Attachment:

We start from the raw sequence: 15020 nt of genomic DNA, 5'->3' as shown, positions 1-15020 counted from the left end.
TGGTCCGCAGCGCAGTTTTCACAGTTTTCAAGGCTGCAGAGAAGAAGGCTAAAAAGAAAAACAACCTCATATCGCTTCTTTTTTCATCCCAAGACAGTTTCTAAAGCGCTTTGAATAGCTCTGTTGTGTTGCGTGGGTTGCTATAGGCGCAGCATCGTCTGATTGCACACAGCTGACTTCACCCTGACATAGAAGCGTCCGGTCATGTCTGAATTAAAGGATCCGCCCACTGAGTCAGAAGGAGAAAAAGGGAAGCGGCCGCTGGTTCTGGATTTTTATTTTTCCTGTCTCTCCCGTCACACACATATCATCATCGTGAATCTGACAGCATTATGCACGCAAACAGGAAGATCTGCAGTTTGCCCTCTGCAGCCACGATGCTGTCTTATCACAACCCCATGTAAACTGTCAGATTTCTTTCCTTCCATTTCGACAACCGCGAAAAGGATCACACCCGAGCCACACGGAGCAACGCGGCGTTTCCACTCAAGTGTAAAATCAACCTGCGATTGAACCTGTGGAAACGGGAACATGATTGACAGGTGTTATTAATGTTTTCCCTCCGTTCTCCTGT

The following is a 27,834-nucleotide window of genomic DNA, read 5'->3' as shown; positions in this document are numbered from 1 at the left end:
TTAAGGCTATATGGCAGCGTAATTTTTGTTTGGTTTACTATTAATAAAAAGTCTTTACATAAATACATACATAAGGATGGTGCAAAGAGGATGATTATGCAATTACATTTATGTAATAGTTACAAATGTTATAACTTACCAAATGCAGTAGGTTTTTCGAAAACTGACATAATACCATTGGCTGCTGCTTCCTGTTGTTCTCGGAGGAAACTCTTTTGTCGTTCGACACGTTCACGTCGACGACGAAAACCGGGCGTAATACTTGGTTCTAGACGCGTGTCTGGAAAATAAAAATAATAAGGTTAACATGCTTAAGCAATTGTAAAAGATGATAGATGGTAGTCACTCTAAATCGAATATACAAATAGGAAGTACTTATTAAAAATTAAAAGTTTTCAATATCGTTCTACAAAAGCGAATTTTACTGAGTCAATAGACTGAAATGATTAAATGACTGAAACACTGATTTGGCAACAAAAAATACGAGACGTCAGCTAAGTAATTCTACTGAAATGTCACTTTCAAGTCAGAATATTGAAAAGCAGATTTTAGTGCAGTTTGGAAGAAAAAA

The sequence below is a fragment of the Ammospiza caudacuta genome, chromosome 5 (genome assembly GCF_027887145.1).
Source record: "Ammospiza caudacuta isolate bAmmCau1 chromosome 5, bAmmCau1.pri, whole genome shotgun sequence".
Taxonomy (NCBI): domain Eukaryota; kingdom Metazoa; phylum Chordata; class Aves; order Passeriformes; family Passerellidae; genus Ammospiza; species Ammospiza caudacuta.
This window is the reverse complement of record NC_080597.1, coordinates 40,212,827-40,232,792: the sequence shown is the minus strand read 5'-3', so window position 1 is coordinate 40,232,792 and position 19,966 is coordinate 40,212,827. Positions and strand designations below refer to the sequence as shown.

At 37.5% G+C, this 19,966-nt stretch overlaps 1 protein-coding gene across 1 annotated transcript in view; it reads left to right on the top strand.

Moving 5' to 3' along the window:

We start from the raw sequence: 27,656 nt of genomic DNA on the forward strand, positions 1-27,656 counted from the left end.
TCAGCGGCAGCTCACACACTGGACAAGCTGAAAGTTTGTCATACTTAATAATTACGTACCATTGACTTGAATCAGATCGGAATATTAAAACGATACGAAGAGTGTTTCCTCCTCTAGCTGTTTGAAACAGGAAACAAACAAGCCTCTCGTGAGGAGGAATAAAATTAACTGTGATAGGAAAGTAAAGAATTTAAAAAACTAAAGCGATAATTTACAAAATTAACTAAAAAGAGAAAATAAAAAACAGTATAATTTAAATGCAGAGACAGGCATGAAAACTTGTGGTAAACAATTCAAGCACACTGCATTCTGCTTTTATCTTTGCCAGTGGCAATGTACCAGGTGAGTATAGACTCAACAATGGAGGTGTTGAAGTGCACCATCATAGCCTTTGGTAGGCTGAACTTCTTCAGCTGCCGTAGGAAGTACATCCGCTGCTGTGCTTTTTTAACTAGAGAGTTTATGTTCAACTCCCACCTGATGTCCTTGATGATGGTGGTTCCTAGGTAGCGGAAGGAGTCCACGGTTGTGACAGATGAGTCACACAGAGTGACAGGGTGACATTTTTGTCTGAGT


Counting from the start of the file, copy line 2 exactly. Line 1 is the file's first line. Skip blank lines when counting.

TGGTCCGCAGCGCAGTTTTCACAGTTTTCAAGGCTGCAGAGAAGAAGGCTAAAAAGAAAAACAACCTCATATCGCTTCTTTTTTCATCCCAAGACAGTTTCTAAAGCGCTTTGAATAGCTCTGTTGTGTTGCGTGGGTTGCTATAGGCGCAGCATCGTCTGATTGCACACAGCTGACTTCACCCTGACATAGAAGCGTCCGGTCATGTCTGAATTAAAGGATCCGCCCACTGAGTCAGAAGGAGAAAAAGGGAAGCGGCCGCTGGTTCTGGATTTTTATTTTTCCTGTCTCTCCCGTCACACACATATCATCATCGTGAATCTGACAGCATTATGCACGCAAACAGGAAGATCTGCAGTTTGCCCTCTGCAGCCACGATGCTGTCTTATCACAACCCCATGTAAACTGTCAGATTTCTTTCCTTCCATTTCGACAACCGCGAAAAGGATCACACCCGAGCCACACGGAGCAACGCGGCGTTTCCACTCAAGTGTAAAATCAACCTGCGATTGAACCTGTGGAAACGGGAACATGATTGACAGGTGTTATTAATGTTTTCCCTCCGTTCTCCTGT